“No plan b” if savings programme fails, council says
PUBLISHED: 17:48 19 December 2018 | UPDATED: 08:39 20 December 2018
Finance chiefs at Suffolk County Council have warned they “don’t have a plan B” if its savings programmes do not generate tens of millions in savings over the next four years.
The four year programme, launched in April, proposes to deliver £53.9million in savings by 2022.
Speaking at the council’s scrutiny committee on Wednesday, December 19, Conservative cabinet member for finance and assets councillor Richard Smith said: “They are extremely important.
“We are looking to achieve over a four year time scale over £50m of savings from these areas.
“In a way we don’t have a plan B. If these fail the county council is in trouble.
“A good deal of effort has gone into making sure these transformation programmes do succeed and we do have our reserves to fall back on.
“But our nine transformation programmes are absolutely crucial to the future financial health of our county council.”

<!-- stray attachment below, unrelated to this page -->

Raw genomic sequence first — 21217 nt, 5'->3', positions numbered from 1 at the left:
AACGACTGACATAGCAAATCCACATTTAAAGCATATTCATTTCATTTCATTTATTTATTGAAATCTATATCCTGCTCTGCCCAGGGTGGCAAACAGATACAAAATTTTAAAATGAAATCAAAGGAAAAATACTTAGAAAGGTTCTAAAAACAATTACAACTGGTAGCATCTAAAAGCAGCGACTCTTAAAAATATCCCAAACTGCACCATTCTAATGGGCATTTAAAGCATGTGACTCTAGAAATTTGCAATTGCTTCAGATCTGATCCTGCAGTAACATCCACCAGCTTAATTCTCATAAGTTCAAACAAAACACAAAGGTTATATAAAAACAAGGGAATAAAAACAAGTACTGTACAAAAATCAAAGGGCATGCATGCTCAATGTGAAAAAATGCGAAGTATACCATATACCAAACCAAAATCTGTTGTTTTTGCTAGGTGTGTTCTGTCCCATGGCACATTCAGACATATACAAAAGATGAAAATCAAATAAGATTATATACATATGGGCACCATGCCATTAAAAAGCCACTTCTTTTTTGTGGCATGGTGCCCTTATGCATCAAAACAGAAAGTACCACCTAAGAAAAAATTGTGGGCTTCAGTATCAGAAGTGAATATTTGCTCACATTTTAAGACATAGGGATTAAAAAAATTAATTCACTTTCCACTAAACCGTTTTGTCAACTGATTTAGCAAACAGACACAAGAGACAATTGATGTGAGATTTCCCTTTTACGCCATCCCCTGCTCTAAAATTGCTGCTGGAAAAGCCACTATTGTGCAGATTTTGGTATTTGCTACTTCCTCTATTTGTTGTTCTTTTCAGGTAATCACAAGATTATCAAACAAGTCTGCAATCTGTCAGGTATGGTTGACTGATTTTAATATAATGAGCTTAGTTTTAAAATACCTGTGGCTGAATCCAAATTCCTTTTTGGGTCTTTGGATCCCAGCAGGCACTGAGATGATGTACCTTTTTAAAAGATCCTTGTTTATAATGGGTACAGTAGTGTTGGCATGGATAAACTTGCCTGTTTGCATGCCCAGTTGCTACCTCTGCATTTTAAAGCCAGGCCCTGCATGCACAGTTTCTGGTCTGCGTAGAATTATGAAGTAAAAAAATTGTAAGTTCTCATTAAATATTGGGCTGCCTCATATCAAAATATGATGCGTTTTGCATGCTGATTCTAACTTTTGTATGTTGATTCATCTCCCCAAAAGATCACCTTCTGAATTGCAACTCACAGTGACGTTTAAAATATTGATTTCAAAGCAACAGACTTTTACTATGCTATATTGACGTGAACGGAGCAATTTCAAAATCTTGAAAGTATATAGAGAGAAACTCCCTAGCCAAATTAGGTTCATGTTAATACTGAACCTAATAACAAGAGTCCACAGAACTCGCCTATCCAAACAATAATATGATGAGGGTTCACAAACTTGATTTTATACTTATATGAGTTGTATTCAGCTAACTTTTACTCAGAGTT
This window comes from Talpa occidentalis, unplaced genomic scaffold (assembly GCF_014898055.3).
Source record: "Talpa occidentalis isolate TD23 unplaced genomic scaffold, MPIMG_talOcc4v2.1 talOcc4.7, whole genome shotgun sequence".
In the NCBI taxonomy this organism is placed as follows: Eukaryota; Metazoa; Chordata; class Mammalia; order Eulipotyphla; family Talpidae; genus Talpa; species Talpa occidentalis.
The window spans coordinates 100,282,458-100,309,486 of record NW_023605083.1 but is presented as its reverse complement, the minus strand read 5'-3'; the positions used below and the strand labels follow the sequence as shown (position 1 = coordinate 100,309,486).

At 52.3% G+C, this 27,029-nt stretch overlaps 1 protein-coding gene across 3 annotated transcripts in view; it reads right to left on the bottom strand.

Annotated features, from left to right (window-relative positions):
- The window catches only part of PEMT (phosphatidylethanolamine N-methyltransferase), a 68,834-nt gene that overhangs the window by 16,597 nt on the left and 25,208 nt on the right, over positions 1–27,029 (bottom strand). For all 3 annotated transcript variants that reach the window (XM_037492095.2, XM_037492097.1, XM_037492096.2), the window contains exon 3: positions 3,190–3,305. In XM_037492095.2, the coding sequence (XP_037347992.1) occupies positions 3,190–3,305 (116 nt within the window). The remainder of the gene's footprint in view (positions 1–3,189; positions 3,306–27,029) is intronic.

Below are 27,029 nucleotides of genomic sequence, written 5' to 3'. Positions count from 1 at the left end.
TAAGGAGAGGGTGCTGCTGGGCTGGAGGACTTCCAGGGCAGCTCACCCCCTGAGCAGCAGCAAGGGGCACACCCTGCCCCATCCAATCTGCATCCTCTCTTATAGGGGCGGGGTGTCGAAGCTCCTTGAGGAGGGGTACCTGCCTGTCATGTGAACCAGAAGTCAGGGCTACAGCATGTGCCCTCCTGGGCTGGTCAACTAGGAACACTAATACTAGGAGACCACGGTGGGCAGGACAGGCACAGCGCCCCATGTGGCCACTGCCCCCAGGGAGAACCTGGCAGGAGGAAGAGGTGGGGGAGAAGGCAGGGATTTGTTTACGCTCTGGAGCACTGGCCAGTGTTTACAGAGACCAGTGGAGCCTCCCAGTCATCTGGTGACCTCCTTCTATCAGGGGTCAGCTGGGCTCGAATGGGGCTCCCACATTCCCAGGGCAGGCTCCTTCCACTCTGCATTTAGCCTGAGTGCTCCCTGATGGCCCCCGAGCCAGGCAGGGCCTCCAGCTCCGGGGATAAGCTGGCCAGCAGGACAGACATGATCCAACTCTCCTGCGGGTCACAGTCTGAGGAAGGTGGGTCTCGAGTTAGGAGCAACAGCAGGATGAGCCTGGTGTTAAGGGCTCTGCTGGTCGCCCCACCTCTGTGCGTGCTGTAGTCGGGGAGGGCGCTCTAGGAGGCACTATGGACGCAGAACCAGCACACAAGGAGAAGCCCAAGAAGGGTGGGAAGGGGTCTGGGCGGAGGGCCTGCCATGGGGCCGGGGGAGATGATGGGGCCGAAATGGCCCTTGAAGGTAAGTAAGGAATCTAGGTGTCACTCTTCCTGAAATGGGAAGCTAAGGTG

Three of the programmes – managing demand on adult services, learning disabilities and autism and the high cost of children’s care, have the primary aim of saving cash, while other areas such as improving digital services, travel choices and implementing a strategy for special education needs propose to improve the services.
Figures presented to the committee revealed it planned to save £8.2m from adult demand, £2.1m from learning disabilities, £1m each from travel choices and adult demand and £800,000 from commercialism schemes, over the next financial year.
Among the key work has been enabling people to remain independent at home for longer to reduce demand on care services, implementing changes to the home to school transport and filling empty public transport seats with people who need to travel that may not be able to, improving broadband and measures to help staff work from home during snow periods.
Sarah Adams, leader of the council’s Labour group, previously said the programmes had the potential to modernise the council’s services but said the authority needed to “encourage growth and not simply use them as a vehicle for yet more arbitrary cuts”.
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